jueves, 20 de diciembre de 2012
A three-day meet in Bogotá to gather Colombians' opinions on land use, and planned earlier to complement peace talks between the state and Revolutionary Armed Forces of Colombia (FARC) concluded on 19 December with some 400 proposals to be sent to negotiators in Havana. The Forum on Integral Agrarian Development organized by Colombia's National University and the United Nations in Colombia, was attended by some 1,200 delegates from 15 civilian sectors nationwide. Opinions, compilled by UN rapporteurs, were to reach Havana before 8 January when negotiations were to resume. Land ownership is a key theme in negotiations. Spain's ABC newspaper observed on 20 December that a little over one cent of proprietors owned over 50 per cent of Colombian lands, and ownership had been a detonator of the ongoing conflict. One group absent at the forum however was the National Federation of Cattle Farmers (Federación Nacional de Ganaderos, Fedegan), whose president termed unhelpful the airing of numerous "antagonistic" positions on land use, ABC reported on 19 December citing news agencies. Another website cited the Fedegan president as saying that his association refused to condone "executioners," meaning the FARC. Colombia's President Juan Manuel Santos said in a radio interview that Fedegan's absence and failure to "at least send proposals" made "no sense," but admitted cattle farmers had suffered from guerrilla activities in past decades. The Fedegan's president he said, had "very clearly and from the start been critical of a rapprochement with the FARC," a posture he said was "valid."
A Nicaraguan court convicted on drug-trafficking and related charges on 19 December 18 Mexicans detained on 20 August 2012 after they entered Nicaragua parading as employees of the Mexican broadcaster Televisa. Over nine million USD and cocaine traces were found in some of the six vehicles they drove displaying Televisa logos; Televisa has denied they were employees. The 18 were found guilty of drug trafficking, money laundering and membership of criminal organizations, CNN reported citing Mexico's Notimex. Prosecutors asked for the maximum 30 years sentence envisaged for the charges but the presiding judge Edgard Altamirano was to issue a sentence on 18 January 2013, Nicaragua's La Prensa reported. Toward the close of the trial on 18 December, police testimonies indicated that a woman identified as head of the group had repeatedly telephoned a number identified as belonging to a vice-president of Televisa, Spain's EFE reported. Members of the Economic Investigations Directorate at the Nicaraguan police testified that Raquel Alatorre Correa dialled a Mexican number, said to belong to Televisa's Amador García Estrada, between 25 July and 24 August. The group also carried letters apparently signed by García although Nicaraguan prosecutors were waiting for the executive to send them a sample signature in January for verification. EFE cited a prosecutor as saying that Televisa had formally asked Nicaraguan justice to investigate whether or not someone inside Televisa had signed letters for the group.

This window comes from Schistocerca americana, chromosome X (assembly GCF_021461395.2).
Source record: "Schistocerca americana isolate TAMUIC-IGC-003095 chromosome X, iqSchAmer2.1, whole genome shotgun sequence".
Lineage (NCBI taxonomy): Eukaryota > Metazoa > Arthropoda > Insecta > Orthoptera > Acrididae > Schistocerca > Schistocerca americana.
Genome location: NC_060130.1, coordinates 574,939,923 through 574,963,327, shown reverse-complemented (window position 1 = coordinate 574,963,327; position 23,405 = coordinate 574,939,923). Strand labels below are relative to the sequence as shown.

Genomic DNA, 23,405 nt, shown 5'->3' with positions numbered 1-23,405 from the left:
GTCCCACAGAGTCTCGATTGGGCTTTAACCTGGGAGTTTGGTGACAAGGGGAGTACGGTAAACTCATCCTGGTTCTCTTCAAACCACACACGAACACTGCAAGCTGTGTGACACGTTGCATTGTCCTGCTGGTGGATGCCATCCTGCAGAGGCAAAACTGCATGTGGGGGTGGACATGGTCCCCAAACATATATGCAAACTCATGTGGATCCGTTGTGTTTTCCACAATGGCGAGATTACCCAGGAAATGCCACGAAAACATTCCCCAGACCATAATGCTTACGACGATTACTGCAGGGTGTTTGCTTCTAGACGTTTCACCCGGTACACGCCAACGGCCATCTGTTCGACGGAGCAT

Eight were reported killed in presumed criminal incidents around Mexico on 17-19 December, including a "Venezuelan model" and two policemen whose bodies were found in a burned vehicle, Proceso reported. The policemen were found in the district of Salvador Escalante in the western state of Michoacán; one of them it was thought could be the police chief of Santa Clara del Cobre, south-west of the city of Morelia in Michoacán. The brother of a prominent local businesswoman was also found dead in a ditch south of Morelia. On 17 December, four suspected kidnappers shot dead a businessman in the locality of Villa Seca outside Toluca de Lerdo in Estado de México, as he resisted being forced into a car. A 24-year-old girl identified as Venezuelan model Daysi Yeniree Ferrer Arenas, was found dead on 18 December in the western city of Guadalajara; she had been shot in the head three times. Authorities raised to 23 the number of deaths from rioting and a failed attempt on 18 December to break out of a prison in the state of Durango. The state's Public Security chief Jesús Antonio Rosso told Milenio newspaper that nine guards and 14 inmates had died in violence that erupted in the prison in Gómez Palacio. On 19 December, 125 policemen in the northern state of Coahuila were relieved of their duties and banned from working in the security sector after failing "confidence tests" designed to establish their probity and professionalism, the state's Public Security chief told Milenio Televisión. Many Mexican policemen have the worst reputation with the public, for suspected corruption and ties to criminals. Gerardo Villarreal said these could not be recruited elsewhere in Mexico and the state would decide whether or not more policemen would be dismissed in 2013.